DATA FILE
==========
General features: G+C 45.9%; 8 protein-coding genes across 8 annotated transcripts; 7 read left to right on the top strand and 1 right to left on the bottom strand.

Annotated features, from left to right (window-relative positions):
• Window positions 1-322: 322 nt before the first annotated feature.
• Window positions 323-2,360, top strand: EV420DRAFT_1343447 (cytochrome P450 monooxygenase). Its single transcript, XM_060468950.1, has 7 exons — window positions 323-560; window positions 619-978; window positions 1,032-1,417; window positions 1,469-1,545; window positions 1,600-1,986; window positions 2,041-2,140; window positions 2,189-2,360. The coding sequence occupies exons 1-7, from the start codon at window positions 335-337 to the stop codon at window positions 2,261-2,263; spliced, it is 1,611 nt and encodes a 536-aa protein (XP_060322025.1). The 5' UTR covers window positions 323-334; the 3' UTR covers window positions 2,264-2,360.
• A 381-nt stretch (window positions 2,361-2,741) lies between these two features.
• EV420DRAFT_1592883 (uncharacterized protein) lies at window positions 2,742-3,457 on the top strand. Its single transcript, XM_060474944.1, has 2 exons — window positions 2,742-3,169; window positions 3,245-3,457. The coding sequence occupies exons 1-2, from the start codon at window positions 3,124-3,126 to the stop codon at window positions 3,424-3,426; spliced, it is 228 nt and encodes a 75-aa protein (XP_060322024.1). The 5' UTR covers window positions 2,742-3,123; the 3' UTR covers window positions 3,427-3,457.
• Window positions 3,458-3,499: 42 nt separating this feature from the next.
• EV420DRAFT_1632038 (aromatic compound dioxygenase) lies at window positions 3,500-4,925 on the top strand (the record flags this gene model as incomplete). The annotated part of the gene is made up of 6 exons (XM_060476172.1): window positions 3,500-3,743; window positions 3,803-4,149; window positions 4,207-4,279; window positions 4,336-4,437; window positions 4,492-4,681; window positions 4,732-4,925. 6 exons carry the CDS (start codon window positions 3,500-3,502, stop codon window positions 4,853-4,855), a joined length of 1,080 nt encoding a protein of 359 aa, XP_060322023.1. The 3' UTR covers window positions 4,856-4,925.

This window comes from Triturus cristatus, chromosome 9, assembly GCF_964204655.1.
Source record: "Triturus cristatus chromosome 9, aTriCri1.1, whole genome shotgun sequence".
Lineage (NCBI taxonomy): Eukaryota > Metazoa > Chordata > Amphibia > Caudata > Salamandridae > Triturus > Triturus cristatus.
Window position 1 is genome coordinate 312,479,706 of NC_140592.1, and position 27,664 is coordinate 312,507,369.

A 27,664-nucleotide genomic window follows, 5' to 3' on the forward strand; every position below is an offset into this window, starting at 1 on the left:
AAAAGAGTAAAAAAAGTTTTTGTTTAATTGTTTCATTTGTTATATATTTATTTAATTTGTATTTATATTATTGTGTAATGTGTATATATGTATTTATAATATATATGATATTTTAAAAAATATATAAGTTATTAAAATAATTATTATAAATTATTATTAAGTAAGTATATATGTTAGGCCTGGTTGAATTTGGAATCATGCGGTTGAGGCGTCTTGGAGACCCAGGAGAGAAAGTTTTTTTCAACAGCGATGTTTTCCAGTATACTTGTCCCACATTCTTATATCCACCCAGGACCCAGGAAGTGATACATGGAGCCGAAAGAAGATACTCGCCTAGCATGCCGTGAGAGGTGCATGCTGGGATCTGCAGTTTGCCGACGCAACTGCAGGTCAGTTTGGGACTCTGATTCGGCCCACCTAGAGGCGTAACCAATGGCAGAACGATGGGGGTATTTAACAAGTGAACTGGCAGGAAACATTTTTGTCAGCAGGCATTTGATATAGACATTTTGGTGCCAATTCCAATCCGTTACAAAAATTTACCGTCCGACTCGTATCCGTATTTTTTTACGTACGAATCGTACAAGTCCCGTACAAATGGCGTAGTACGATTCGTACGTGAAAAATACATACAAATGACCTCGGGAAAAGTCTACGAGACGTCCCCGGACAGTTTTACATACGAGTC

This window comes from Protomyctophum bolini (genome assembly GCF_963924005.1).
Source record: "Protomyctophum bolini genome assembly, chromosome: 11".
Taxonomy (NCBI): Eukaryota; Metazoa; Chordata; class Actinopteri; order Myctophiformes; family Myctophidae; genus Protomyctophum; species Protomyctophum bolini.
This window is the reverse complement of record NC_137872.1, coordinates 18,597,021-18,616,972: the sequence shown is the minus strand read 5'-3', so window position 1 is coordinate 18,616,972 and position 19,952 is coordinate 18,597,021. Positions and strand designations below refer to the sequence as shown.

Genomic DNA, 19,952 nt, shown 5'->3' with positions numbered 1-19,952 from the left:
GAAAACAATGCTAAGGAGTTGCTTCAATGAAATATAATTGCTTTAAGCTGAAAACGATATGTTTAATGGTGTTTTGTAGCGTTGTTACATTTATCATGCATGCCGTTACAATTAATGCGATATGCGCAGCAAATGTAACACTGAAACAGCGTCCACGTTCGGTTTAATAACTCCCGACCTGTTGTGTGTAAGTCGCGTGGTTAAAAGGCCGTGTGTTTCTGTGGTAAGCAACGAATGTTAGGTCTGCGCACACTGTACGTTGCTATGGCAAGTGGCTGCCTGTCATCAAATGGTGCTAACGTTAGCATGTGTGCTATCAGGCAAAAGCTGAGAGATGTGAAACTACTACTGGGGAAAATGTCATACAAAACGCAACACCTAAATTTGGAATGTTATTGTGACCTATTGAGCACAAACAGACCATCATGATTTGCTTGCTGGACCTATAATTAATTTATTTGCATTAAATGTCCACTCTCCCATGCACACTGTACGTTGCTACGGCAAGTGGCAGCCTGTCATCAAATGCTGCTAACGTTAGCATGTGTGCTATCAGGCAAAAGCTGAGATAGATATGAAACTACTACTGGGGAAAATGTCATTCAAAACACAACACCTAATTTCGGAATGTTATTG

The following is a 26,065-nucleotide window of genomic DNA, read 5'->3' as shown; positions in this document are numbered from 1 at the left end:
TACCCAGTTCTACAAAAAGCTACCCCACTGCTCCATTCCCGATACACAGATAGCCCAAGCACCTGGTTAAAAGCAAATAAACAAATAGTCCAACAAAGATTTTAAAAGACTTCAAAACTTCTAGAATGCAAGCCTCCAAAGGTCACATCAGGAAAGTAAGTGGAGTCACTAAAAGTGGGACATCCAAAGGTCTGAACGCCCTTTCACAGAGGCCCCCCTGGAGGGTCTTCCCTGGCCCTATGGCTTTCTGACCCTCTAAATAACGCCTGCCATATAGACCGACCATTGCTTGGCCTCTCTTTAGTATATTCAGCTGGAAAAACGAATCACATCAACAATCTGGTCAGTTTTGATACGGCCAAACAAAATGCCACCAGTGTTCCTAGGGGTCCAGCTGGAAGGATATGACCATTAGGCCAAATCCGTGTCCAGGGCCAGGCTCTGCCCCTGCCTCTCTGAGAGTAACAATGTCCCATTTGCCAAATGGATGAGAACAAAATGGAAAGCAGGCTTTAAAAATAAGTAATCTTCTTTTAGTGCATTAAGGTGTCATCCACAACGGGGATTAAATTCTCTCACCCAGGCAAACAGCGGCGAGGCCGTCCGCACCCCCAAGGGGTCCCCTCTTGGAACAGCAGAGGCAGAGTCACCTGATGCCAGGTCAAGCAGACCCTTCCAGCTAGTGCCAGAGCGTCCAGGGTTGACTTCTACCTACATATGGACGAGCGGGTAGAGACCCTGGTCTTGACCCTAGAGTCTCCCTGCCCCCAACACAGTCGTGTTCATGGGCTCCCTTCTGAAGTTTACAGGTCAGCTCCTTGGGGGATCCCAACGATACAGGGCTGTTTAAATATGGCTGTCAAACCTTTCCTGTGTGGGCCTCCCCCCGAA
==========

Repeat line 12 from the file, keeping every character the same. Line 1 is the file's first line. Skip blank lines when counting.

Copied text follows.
Window position 1 is genome coordinate 312,479,706 of NC_140592.1, and position 27,664 is coordinate 312,507,369.